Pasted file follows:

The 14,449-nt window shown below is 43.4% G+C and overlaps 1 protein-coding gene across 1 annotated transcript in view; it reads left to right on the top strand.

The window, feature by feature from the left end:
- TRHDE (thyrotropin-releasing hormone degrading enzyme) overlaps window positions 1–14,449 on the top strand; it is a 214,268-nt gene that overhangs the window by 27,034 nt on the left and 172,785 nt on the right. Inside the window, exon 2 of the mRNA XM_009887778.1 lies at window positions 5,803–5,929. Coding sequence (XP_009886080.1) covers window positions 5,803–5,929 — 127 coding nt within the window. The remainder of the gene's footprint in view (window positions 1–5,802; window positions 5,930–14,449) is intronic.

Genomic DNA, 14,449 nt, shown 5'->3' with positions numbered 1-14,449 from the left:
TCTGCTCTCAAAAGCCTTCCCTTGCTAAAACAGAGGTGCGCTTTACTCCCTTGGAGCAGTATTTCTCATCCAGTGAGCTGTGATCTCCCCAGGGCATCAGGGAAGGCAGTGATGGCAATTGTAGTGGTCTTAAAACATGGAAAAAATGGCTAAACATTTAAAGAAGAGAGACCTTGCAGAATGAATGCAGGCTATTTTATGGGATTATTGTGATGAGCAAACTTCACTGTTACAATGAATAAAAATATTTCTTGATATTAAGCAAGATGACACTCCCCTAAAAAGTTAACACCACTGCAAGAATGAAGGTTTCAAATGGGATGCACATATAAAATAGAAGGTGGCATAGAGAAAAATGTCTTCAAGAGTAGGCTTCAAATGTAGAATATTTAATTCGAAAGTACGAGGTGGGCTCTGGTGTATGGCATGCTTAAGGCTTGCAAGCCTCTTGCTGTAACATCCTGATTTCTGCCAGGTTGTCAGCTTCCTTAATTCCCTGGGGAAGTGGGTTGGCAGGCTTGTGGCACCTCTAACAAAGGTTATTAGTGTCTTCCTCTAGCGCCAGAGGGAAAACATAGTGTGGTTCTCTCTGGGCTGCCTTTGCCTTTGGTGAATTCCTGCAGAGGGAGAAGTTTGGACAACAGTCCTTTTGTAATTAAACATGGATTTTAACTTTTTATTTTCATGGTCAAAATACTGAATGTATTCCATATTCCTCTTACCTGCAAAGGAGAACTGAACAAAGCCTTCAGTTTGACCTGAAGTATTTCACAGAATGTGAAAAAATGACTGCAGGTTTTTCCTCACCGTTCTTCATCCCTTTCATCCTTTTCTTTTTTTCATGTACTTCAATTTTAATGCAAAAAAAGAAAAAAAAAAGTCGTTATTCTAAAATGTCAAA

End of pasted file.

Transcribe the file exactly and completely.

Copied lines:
The 14,449-nt window shown below is 43.4% G+C and overlaps 1 protein-coding gene across 1 annotated transcript in view; it reads left to right on the top strand.

The window, feature by feature from the left end:
- TRHDE (thyrotropin-releasing hormone degrading enzyme) overlaps window positions 1–14,449 on the top strand; it is a 214,268-nt gene that overhangs the window by 27,034 nt on the left and 172,785 nt on the right. Inside the window, exon 2 of the mRNA XM_009887778.1 lies at window positions 5,803–5,929. Coding sequence (XP_009886080.1) covers window positions 5,803–5,929 — 127 coding nt within the window. The remainder of the gene's footprint in view (window positions 1–5,802; window positions 5,930–14,449) is intronic.

Genomic DNA, 14,449 nt, shown 5'->3' with positions numbered 1-14,449 from the left:
TCTGCTCTCAAAAGCCTTCCCTTGCTAAAACAGAGGTGCGCTTTACTCCCTTGGAGCAGTATTTCTCATCCAGTGAGCTGTGATCTCCCCAGGGCATCAGGGAAGGCAGTGATGGCAATTGTAGTGGTCTTAAAACATGGAAAAAATGGCTAAACATTTAAAGAAGAGAGACCTTGCAGAATGAATGCAGGCTATTTTATGGGATTATTGTGATGAGCAAACTTCACTGTTACAATGAATAAAAATATTTCTTGATATTAAGCAAGATGACACTCCCCTAAAAAGTTAACACCACTGCAAGAATGAAGGTTTCAAATGGGATGCACATATAAAATAGAAGGTGGCATAGAGAAAAATGTCTTCAAGAGTAGGCTTCAAATGTAGAATATTTAATTCGAAAGTACGAGGTGGGCTCTGGTGTATGGCATGCTTAAGGCTTGCAAGCCTCTTGCTGTAACATCCTGATTTCTGCCAGGTTGTCAGCTTCCTTAATTCCCTGGGGAAGTGGGTTGGCAGGCTTGTGGCACCTCTAACAAAGGTTATTAGTGTCTTCCTCTAGCGCCAGAGGGAAAACATAGTGTGGTTCTCTCTGGGCTGCCTTTGCCTTTGGTGAATTCCTGCAGAGGGAGAAGTTTGGACAACAGTCCTTTTGTAATTAAACATGGATTTTAACTTTTTATTTTCATGGTCAAAATACTGAATGTATTCCATATTCCTCTTACCTGCAAAGGAGAACTGAACAAAGCCTTCAGTTTGACCTGAAGTATTTCACAGAATGTGAAAAAATGACTGCAGGTTTTTCCTCACCGTTCTTCATCCCTTTCATCCTTTTCTTTTTTTCATGTACTTCAATTTTAATGCAAAAAAAGAAAAAAAAAAGTCGTTATTCTAAAATGTCAAA